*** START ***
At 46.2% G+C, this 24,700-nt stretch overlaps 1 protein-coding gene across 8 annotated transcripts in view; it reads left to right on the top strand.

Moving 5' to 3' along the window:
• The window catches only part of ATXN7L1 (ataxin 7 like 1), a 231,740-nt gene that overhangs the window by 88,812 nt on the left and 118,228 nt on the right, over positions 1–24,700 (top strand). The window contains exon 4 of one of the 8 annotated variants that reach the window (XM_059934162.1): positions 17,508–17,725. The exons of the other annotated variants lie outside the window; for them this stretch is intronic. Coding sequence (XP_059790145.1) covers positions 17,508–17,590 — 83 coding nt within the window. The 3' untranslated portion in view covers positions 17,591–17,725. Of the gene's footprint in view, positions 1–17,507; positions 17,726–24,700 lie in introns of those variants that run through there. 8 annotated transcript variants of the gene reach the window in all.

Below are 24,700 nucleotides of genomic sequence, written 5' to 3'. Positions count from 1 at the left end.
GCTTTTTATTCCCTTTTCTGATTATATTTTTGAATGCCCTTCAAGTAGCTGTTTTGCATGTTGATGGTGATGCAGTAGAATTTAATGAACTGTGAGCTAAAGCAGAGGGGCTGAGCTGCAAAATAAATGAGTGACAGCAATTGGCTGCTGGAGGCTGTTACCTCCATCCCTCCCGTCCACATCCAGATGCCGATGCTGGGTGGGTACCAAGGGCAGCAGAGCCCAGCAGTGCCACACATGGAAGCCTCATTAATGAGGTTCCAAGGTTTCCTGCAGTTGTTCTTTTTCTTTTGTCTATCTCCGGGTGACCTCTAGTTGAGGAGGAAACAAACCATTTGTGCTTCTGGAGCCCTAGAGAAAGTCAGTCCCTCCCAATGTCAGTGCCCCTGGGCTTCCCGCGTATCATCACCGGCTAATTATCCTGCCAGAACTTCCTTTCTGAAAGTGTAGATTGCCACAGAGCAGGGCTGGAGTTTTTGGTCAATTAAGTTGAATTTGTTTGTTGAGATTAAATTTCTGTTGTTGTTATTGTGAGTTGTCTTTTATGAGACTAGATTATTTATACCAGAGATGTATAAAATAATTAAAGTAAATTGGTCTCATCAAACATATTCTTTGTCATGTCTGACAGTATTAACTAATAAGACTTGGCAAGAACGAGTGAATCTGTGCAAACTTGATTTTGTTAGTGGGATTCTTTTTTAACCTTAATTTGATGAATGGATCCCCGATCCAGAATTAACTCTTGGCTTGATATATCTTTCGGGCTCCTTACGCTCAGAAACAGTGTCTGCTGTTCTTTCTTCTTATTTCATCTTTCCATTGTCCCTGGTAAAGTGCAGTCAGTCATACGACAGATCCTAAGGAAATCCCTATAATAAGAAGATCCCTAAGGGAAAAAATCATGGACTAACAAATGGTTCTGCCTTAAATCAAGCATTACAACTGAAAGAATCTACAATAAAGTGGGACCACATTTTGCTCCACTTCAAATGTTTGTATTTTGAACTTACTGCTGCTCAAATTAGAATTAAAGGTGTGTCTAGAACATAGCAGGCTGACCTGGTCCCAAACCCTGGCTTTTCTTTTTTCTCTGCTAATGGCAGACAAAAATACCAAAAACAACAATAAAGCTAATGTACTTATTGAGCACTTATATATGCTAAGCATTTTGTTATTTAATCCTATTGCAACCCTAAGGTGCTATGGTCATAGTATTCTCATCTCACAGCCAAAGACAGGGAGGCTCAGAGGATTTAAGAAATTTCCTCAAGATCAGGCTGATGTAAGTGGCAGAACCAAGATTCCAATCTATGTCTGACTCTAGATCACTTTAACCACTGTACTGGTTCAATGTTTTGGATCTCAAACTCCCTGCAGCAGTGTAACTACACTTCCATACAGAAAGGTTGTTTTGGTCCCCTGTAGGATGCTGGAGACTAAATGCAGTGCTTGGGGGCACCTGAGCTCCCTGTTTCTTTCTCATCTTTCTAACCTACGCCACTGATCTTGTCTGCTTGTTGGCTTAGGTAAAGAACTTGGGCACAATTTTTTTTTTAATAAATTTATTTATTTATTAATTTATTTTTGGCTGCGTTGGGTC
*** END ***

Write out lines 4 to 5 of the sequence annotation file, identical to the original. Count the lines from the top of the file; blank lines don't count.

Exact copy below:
Below are 24,700 nucleotides of genomic sequence, written 5' to 3'. Positions count from 1 at the left end.
GCTTTTTATTCCCTTTTCTGATTATATTTTTGAATGCCCTTCAAGTAGCTGTTTTGCATGTTGATGGTGATGCAGTAGAATTTAATGAACTGTGAGCTAAAGCAGAGGGGCTGAGCTGCAAAATAAATGAGTGACAGCAATTGGCTGCTGGAGGCTGTTACCTCCATCCCTCCCGTCCACATCCAGATGCCGATGCTGGGTGGGTACCAAGGGCAGCAGAGCCCAGCAGTGCCACACATGGAAGCCTCATTAATGAGGTTCCAAGGTTTCCTGCAGTTGTTCTTTTTCTTTTGTCTATCTCCGGGTGACCTCTAGTTGAGGAGGAAACAAACCATTTGTGCTTCTGGAGCCCTAGAGAAAGTCAGTCCCTCCCAATGTCAGTGCCCCTGGGCTTCCCGCGTATCATCACCGGCTAATTATCCTGCCAGAACTTCCTTTCTGAAAGTGTAGATTGCCACAGAGCAGGGCTGGAGTTTTTGGTCAATTAAGTTGAATTTGTTTGTTGAGATTAAATTTCTGTTGTTGTTATTGTGAGTTGTCTTTTATGAGACTAGATTATTTATACCAGAGATGTATAAAATAATTAAAGTAAATTGGTCTCATCAAACATATTCTTTGTCATGTCTGACAGTATTAACTAATAAGACTTGGCAAGAACGAGTGAATCTGTGCAAACTTGATTTTGTTAGTGGGATTCTTTTTTAACCTTAATTTGATGAATGGATCCCCGATCCAGAATTAACTCTTGGCTTGATATATCTTTCGGGCTCCTTACGCTCAGAAACAGTGTCTGCTGTTCTTTCTTCTTATTTCATCTTTCCATTGTCCCTGGTAAAGTGCAGTCAGTCATACGACAGATCCTAAGGAAATCCCTATAATAAGAAGATCCCTAAGGGAAAAAATCATGGACTAACAAATGGTTCTGCCTTAAATCAAGCATTACAACTGAAAGAATCTACAATAAAGTGGGACCACATTTTGCTCCACTTCAAATGTTTGTATTTTGAACTTACTGCTGCTCAAATTAGAATTAAAGGTGTGTCTAGAACATAGCAGGCTGACCTGGTCCCAAACCCTGGCTTTTCTTTTTTCTCTGCTAATGGCAGACAAAAATACCAAAAACAACAATAAAGCTAATGTACTTATTGAGCACTTATATATGCTAAGCATTTTGTTATTTAATCCTATTGCAACCCTAAGGTGCTATGGTCATAGTATTCTCATCTCACAGCCAAAGACAGGGAGGCTCAGAGGATTTAAGAAATTTCCTCAAGATCAGGCTGATGTAAGTGGCAGAACCAAGATTCCAATCTATGTCTGACTCTAGATCACTTTAACCACTGTACTGGTTCAATGTTTTGGATCTCAAACTCCCTGCAGCAGTGTAACTACACTTCCATACAGAAAGGTTGTTTTGGTCCCCTGTAGGATGCTGGAGACTAAATGCAGTGCTTGGGGGCACCTGAGCTCCCTGTTTCTTTCTCATCTTTCTAACCTACGCCACTGATCTTGTCTGCTTGTTGGCTTAGGTAAAGAACTTGGGCACAATTTTTTTTTTAATAAATTTATTTATTTATTAATTTATTTTTGGCTGCGTTGGGTC